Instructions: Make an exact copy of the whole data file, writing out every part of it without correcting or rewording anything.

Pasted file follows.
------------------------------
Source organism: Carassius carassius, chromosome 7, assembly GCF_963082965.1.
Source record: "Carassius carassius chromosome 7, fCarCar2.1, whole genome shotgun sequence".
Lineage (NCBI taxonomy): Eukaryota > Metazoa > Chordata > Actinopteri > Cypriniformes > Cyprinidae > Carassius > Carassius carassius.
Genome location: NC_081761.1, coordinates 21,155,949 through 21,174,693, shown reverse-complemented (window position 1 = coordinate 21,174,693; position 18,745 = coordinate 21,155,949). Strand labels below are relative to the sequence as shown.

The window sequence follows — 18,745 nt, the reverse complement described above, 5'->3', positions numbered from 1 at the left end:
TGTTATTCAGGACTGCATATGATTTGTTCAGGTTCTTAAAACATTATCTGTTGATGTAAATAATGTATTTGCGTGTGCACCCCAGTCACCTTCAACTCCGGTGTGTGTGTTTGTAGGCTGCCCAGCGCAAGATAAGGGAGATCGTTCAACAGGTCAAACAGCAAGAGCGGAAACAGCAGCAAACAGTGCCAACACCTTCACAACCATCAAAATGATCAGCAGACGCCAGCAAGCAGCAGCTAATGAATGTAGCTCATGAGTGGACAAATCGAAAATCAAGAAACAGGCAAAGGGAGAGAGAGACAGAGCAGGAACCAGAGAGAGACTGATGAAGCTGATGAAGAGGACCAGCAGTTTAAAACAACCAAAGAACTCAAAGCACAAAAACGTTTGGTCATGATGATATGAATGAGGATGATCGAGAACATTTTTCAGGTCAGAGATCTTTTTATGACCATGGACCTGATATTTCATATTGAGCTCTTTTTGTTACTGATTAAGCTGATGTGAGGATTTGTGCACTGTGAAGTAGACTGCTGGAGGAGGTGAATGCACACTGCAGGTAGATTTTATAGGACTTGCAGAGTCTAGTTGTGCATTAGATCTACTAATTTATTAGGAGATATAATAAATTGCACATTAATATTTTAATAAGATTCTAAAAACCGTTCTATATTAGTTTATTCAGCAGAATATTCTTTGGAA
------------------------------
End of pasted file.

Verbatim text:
Source organism: Carassius carassius, chromosome 7, assembly GCF_963082965.1.
Source record: "Carassius carassius chromosome 7, fCarCar2.1, whole genome shotgun sequence".
Lineage (NCBI taxonomy): Eukaryota > Metazoa > Chordata > Actinopteri > Cypriniformes > Cyprinidae > Carassius > Carassius carassius.
Genome location: NC_081761.1, coordinates 21,155,949 through 21,174,693, shown reverse-complemented (window position 1 = coordinate 21,174,693; position 18,745 = coordinate 21,155,949). Strand labels below are relative to the sequence as shown.

The window sequence follows — 18,745 nt, the reverse complement described above, 5'->3', positions numbered from 1 at the left end:
TGTTATTCAGGACTGCATATGATTTGTTCAGGTTCTTAAAACATTATCTGTTGATGTAAATAATGTATTTGCGTGTGCACCCCAGTCACCTTCAACTCCGGTGTGTGTGTTTGTAGGCTGCCCAGCGCAAGATAAGGGAGATCGTTCAACAGGTCAAACAGCAAGAGCGGAAACAGCAGCAAACAGTGCCAACACCTTCACAACCATCAAAATGATCAGCAGACGCCAGCAAGCAGCAGCTAATGAATGTAGCTCATGAGTGGACAAATCGAAAATCAAGAAACAGGCAAAGGGAGAGAGAGACAGAGCAGGAACCAGAGAGAGACTGATGAAGCTGATGAAGAGGACCAGCAGTTTAAAACAACCAAAGAACTCAAAGCACAAAAACGTTTGGTCATGATGATATGAATGAGGATGATCGAGAACATTTTTCAGGTCAGAGATCTTTTTATGACCATGGACCTGATATTTCATATTGAGCTCTTTTTGTTACTGATTAAGCTGATGTGAGGATTTGTGCACTGTGAAGTAGACTGCTGGAGGAGGTGAATGCACACTGCAGGTAGATTTTATAGGACTTGCAGAGTCTAGTTGTGCATTAGATCTACTAATTTATTAGGAGATATAATAAATTGCACATTAATATTTTAATAAGATTCTAAAAACCGTTCTATATTAGTTTATTCAGCAGAATATTCTTTGGAA